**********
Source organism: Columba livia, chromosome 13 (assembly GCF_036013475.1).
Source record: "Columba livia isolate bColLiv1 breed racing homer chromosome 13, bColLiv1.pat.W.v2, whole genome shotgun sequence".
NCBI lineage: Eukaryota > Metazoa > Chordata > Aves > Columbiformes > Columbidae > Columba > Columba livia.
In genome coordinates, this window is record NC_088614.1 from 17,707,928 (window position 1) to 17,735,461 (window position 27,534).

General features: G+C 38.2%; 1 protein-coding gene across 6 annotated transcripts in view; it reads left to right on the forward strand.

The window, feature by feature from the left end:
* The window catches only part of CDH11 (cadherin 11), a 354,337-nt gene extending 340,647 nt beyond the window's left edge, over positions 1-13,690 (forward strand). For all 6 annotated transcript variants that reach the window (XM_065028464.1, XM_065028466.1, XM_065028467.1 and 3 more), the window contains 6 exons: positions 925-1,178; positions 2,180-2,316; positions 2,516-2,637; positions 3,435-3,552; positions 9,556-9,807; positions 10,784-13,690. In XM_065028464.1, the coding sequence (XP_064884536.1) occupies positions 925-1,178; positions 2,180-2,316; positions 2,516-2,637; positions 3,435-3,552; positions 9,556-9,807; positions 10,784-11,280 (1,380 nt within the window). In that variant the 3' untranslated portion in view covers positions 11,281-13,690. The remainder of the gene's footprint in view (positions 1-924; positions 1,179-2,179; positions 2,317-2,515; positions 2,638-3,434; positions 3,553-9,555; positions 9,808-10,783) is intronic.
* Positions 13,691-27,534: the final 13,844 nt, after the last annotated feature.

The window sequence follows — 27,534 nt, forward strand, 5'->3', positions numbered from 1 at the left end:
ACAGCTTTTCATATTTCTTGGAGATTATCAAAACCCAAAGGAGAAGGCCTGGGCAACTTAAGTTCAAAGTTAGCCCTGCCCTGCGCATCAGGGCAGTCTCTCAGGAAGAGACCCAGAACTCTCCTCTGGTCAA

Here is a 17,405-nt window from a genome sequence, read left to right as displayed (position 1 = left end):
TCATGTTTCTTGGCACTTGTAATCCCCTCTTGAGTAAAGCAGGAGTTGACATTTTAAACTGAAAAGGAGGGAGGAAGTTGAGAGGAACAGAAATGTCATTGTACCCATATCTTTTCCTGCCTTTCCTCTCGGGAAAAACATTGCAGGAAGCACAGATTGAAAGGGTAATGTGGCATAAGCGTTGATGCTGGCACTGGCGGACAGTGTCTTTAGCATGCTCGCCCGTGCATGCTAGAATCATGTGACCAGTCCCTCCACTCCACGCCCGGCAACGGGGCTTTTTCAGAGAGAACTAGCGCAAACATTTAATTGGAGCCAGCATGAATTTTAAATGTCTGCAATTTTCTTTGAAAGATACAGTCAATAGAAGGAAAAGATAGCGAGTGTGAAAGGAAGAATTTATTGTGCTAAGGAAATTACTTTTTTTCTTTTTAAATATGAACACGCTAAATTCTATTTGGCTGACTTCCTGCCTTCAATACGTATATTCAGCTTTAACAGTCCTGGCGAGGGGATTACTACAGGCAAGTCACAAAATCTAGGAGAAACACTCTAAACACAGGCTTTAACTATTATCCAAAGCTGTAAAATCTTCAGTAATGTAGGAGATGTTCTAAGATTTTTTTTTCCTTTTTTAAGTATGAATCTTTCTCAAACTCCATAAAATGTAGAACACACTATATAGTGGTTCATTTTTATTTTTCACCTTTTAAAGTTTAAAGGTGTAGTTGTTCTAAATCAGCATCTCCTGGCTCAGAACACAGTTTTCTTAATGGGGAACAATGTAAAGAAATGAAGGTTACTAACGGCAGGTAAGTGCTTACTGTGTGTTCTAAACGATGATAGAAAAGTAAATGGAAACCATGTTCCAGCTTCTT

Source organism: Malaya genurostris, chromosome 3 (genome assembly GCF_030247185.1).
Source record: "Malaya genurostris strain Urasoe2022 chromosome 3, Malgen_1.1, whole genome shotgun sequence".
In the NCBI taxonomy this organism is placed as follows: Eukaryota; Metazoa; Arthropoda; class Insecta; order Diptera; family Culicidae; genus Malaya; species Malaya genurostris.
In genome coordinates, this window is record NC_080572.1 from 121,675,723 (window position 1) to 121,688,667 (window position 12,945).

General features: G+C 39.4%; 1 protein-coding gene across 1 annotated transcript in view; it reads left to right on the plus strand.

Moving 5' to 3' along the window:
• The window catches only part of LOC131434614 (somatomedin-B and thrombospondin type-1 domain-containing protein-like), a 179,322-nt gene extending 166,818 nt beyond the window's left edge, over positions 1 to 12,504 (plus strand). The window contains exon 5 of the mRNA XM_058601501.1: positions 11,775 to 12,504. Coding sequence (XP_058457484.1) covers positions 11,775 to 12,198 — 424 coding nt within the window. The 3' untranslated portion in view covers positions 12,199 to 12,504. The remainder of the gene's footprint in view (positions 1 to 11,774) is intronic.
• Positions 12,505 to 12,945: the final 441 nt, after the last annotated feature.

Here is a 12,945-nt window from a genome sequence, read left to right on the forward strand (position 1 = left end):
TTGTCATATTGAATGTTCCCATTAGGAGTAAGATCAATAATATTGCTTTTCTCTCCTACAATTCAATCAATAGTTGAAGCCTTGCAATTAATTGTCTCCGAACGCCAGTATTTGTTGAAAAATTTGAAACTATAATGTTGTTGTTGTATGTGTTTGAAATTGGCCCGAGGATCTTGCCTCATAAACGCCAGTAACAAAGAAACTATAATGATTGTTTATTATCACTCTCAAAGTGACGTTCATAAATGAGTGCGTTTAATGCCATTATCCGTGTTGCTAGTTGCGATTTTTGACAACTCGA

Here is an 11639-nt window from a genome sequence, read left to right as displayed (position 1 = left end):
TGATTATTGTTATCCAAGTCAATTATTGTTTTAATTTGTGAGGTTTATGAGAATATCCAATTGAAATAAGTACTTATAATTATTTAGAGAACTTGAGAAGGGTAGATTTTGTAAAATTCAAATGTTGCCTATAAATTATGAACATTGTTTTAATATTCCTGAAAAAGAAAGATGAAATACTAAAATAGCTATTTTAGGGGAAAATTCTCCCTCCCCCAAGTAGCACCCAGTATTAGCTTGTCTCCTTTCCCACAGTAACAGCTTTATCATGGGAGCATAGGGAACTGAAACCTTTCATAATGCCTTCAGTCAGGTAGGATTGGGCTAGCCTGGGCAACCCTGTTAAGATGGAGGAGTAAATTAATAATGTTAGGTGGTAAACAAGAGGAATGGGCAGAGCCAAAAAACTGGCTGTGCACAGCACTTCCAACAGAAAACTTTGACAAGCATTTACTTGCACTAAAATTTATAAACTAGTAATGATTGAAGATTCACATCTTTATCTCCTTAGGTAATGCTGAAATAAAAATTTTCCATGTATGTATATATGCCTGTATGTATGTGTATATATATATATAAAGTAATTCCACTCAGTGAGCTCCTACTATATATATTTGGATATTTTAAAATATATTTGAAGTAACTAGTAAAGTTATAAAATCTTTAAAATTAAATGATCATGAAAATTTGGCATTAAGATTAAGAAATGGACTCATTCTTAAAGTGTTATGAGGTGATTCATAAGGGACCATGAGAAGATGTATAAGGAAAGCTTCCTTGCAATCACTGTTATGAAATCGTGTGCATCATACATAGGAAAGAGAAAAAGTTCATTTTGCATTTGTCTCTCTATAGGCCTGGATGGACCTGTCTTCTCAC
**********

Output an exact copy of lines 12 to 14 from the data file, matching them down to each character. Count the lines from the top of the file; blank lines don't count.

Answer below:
TCATGTTTCTTGGCACTTGTAATCCCCTCTTGAGTAAAGCAGGAGTTGACATTTTAAACTGAAAAGGAGGGAGGAAGTTGAGAGGAACAGAAATGTCATTGTACCCATATCTTTTCCTGCCTTTCCTCTCGGGAAAAACATTGCAGGAAGCACAGATTGAAAGGGTAATGTGGCATAAGCGTTGATGCTGGCACTGGCGGACAGTGTCTTTAGCATGCTCGCCCGTGCATGCTAGAATCATGTGACCAGTCCCTCCACTCCACGCCCGGCAACGGGGCTTTTTCAGAGAGAACTAGCGCAAACATTTAATTGGAGCCAGCATGAATTTTAAATGTCTGCAATTTTCTTTGAAAGATACAGTCAATAGAAGGAAAAGATAGCGAGTGTGAAAGGAAGAATTTATTGTGCTAAGGAAATTACTTTTTTTCTTTTTAAATATGAACACGCTAAATTCTATTTGGCTGACTTCCTGCCTTCAATACGTATATTCAGCTTTAACAGTCCTGGCGAGGGGATTACTACAGGCAAGTCACAAAATCTAGGAGAAACACTCTAAACACAGGCTTTAACTATTATCCAAAGCTGTAAAATCTTCAGTAATGTAGGAGATGTTCTAAGATTTTTTTTTCCTTTTTTAAGTATGAATCTTTCTCAAACTCCATAAAATGTAGAACACACTATATAGTGGTTCATTTTTATTTTTCACCTTTTAAAGTTTAAAGGTGTAGTTGTTCTAAATCAGCATCTCCTGGCTCAGAACACAGTTTTCTTAATGGGGAACAATGTAAAGAAATGAAGGTTACTAACGGCAGGTAAGTGCTTACTGTGTGTTCTAAACGATGATAGAAAAGTAAATGGAAACCATGTTCCAGCTTCTT

Source organism: Malaya genurostris, chromosome 3 (genome assembly GCF_030247185.1).
Source record: "Malaya genurostris strain Urasoe2022 chromosome 3, Malgen_1.1, whole genome shotgun sequence".